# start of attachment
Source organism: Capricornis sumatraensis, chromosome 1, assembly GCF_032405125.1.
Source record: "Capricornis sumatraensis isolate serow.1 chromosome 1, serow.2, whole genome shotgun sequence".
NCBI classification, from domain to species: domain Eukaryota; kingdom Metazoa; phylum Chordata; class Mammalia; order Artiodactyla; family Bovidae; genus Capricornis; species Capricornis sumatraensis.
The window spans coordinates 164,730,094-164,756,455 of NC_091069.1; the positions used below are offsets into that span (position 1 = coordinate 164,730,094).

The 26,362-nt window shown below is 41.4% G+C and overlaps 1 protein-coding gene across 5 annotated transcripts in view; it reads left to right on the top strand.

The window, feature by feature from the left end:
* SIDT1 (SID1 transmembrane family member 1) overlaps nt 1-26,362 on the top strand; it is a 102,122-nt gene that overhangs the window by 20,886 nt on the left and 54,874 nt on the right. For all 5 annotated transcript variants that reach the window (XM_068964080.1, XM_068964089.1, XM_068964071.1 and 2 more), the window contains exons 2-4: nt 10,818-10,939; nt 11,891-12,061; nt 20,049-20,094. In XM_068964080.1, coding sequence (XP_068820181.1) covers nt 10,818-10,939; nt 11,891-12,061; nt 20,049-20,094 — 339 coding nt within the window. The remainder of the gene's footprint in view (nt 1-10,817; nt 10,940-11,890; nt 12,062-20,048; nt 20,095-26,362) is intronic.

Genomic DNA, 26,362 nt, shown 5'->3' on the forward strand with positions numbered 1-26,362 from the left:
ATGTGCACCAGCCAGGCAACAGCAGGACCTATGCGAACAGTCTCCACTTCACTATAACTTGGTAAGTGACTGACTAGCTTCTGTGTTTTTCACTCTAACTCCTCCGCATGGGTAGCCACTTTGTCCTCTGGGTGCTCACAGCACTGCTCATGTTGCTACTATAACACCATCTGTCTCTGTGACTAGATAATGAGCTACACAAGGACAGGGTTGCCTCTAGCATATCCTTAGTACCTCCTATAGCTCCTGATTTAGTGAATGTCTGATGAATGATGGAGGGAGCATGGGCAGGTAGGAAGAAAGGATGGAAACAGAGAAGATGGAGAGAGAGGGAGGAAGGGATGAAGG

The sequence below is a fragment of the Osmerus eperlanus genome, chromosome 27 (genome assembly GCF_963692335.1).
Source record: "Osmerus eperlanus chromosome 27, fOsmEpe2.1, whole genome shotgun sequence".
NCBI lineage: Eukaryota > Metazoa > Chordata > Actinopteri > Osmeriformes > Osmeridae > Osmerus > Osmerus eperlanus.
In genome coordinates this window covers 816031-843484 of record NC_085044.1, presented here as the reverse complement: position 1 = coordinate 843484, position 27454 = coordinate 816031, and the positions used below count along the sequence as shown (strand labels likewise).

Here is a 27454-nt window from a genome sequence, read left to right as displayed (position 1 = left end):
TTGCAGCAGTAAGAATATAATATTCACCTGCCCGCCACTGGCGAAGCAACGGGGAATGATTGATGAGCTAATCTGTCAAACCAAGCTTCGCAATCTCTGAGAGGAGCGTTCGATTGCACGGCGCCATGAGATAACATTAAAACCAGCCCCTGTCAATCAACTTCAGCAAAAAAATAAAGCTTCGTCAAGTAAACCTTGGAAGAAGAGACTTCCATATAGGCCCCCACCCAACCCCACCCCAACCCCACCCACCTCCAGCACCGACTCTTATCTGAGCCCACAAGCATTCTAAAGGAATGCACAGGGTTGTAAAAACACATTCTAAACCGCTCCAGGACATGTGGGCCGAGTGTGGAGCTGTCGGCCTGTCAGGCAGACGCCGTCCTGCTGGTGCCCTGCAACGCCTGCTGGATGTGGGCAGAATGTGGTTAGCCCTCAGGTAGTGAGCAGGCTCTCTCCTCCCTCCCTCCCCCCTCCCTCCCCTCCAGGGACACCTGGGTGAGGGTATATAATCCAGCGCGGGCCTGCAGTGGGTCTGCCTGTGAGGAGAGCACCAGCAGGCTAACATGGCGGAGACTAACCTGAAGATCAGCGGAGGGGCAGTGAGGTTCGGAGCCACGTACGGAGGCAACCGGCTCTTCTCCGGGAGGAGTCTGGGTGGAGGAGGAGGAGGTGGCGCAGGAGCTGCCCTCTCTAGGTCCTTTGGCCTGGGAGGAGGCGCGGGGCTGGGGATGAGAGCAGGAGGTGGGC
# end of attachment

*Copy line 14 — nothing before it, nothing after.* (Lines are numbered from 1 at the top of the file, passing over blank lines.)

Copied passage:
Here is a 27454-nt window from a genome sequence, read left to right as displayed (position 1 = left end):